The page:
London pre-open: FTSE to edge marginally higher

City sources predict the FTSE 100 will open up three points from yesterday's close of 5,783, following an indecisive mood on Wall Street, with negative news-flow coming out of the Eurozone initially weighing on sentiment before a late rally saw the S&P Composite index return to square one.

City sources predict the FTSE 100 will open up three points from yesterday's close of 5,783, following an indecisive mood on Wall Street, with negative news-flow coming out of the Eurozone initially weighing on sentiment before a late rally saw the S&P Composite index return to square one.

Yesterday's session marked the first day back of full trading on Wall Street after Hurricane Sandy forced two days of closures.

There was less than impressive news out from Panasonic last night in Asia, which provided a drag on markets, although this was offset by a decent set of marco-front manufacturing data from China.

Economic announcements due out today include US Auto Sales, construction spending, as well as US ISM Manufacturing and ISM Prices Paid, all of which are due out at 15:00.

In company news, Anglo-Dutch integrated oil major Royal Dutch Shell's third quarter net income was comfortably ahead of expectations, and there is still more to come, pledged company boss Peter Voser. Earnings on a current cost of supplies (CCS) were $6.13bn, down from $7.25bn in the third quarter of 2011. Broker Charles Stanley had pencilled in a figure of $5bn for net income. Upstream CCS earnings fell back to $4.89bn from $5.44bn the year before, while downstream CCS earnings dipped to $1.73bn from $1.82bn the year before. Charles Stanley had anticipated downstream earnings of about $1.5bn.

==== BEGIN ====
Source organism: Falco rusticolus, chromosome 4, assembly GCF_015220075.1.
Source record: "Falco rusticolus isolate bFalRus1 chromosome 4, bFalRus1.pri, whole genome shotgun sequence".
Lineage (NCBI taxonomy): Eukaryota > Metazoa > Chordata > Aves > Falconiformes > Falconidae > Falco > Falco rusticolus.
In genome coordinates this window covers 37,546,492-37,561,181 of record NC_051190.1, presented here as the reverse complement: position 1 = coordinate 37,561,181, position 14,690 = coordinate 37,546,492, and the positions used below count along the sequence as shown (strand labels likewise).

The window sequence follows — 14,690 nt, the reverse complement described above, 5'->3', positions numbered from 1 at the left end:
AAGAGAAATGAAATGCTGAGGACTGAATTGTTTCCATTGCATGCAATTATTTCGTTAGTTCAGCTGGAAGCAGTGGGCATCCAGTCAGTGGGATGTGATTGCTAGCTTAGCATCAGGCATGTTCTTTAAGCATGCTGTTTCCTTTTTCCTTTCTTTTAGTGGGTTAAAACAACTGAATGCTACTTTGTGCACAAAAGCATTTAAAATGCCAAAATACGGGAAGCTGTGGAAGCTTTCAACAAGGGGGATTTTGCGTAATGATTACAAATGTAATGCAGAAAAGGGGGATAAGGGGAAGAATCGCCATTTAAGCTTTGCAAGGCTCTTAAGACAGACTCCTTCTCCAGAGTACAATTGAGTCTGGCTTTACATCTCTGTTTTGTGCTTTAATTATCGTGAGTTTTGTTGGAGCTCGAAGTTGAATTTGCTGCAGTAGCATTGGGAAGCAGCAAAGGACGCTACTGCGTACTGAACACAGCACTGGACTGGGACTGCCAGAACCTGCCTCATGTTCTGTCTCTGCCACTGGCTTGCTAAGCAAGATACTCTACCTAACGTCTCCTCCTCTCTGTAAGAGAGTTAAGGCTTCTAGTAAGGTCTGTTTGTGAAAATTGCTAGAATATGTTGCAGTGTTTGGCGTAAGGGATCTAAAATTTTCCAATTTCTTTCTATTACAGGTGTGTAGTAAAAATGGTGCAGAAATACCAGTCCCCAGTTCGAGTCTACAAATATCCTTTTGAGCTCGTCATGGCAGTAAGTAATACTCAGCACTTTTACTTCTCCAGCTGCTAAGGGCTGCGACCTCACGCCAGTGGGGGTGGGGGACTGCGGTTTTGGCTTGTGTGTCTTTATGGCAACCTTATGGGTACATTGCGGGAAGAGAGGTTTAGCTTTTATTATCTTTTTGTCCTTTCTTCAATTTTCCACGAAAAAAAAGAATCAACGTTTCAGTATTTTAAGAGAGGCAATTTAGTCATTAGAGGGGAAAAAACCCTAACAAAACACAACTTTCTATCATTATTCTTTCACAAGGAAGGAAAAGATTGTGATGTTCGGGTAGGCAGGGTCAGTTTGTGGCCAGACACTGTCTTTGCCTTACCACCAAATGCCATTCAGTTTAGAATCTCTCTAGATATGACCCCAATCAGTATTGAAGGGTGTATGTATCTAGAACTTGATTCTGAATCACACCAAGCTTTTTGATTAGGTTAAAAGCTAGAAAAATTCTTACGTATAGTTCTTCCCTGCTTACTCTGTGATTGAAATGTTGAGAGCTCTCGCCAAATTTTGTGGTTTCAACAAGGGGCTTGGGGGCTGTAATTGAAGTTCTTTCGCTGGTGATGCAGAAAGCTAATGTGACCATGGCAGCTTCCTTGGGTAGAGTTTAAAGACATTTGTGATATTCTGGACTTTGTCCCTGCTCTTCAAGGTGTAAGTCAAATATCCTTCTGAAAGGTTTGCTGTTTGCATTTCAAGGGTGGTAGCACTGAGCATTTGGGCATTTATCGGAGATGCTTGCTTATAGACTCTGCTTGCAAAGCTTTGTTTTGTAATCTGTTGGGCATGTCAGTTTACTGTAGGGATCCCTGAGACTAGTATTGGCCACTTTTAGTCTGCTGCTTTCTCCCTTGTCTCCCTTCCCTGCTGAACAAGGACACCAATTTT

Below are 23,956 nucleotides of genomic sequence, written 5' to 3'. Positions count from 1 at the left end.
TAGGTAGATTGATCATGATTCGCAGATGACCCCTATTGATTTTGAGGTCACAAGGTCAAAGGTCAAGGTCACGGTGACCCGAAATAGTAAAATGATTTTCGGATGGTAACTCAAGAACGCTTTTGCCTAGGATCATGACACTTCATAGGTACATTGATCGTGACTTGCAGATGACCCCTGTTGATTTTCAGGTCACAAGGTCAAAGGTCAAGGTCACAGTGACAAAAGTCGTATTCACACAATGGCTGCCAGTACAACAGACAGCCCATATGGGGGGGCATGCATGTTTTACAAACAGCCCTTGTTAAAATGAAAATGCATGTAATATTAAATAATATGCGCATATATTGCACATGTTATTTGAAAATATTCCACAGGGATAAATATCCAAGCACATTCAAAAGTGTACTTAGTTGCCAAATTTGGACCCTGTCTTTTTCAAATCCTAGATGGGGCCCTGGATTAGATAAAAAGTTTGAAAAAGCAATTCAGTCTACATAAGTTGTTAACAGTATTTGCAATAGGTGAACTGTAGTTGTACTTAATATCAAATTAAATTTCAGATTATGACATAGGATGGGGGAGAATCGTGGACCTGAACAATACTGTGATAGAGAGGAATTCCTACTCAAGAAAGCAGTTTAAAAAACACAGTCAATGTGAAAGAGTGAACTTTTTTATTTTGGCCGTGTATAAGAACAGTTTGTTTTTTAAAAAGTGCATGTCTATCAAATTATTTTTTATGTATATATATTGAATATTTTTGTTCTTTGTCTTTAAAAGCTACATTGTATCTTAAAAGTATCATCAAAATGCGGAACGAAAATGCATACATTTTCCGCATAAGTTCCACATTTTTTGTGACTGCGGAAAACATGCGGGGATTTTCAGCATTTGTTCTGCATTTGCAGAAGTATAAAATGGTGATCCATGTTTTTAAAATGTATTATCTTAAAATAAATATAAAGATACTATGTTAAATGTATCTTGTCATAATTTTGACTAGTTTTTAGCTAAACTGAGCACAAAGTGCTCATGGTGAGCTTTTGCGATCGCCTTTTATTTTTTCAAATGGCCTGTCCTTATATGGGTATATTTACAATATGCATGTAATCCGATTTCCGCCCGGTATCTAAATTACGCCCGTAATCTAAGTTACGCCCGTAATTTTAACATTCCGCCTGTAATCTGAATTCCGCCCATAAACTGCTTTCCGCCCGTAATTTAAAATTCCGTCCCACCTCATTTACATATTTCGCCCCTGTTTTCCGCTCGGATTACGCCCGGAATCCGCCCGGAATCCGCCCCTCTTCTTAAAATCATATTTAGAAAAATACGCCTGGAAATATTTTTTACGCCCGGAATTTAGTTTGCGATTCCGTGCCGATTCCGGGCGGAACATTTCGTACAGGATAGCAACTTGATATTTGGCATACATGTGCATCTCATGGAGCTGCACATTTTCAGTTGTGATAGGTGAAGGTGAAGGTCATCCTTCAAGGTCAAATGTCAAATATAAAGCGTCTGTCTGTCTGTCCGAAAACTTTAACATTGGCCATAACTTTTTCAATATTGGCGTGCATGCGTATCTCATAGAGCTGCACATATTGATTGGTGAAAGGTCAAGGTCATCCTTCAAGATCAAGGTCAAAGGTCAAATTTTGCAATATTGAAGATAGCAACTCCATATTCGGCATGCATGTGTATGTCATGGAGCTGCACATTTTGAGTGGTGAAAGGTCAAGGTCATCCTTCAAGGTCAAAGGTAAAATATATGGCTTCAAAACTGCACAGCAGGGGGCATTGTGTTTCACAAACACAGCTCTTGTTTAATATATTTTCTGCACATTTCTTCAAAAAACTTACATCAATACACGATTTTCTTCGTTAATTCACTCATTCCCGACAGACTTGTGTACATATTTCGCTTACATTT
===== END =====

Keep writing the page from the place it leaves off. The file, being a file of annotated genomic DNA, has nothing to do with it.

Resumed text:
Part-nationalsied lender Lloyds Banking saw its underlying profit increase by 148% to £1,904m in the first nine months of the year from £768m in the corresponding period of 2011, and has either reaffirmed or raised full year guidance levels.

Defence contractor Chemring reduced its expectations for its profits for the financial year ended October 31st 2012 following delays and technical problems in a number of contracts. In an update on current trading Chemring said a contract for the supply of vehicle based mortar systems for a Middle Eastern customer was experiencing delays in the granting of export licences for a limited number of parts. This delay the group believes is unlikely to be resolved in the near term and will continue into its new financial year.

Questor in The Telegraph writes that Lonmin has been forced into raising $800m (£497m) as the group was at risk of breaking its banking covenants. This is now unlikely, but significant challenges remain after 20,000 ounces of production was lost in recent wildcat strikes in South Africa. The strikes have curbed platinum output so much that the market could move into deficit next year, which should support prices. However, platinum prices are also more dependent on the European economy than other metals. Questor advised avoiding Lonmin shares on August 26th when they were at 640p. The shares are now 20% lower and investors are being asked to stump up more cash. The company's near-term survival will be assured by the fund-raising, but problems in the South African mining industry have not gone away. Avoid, says Questor.

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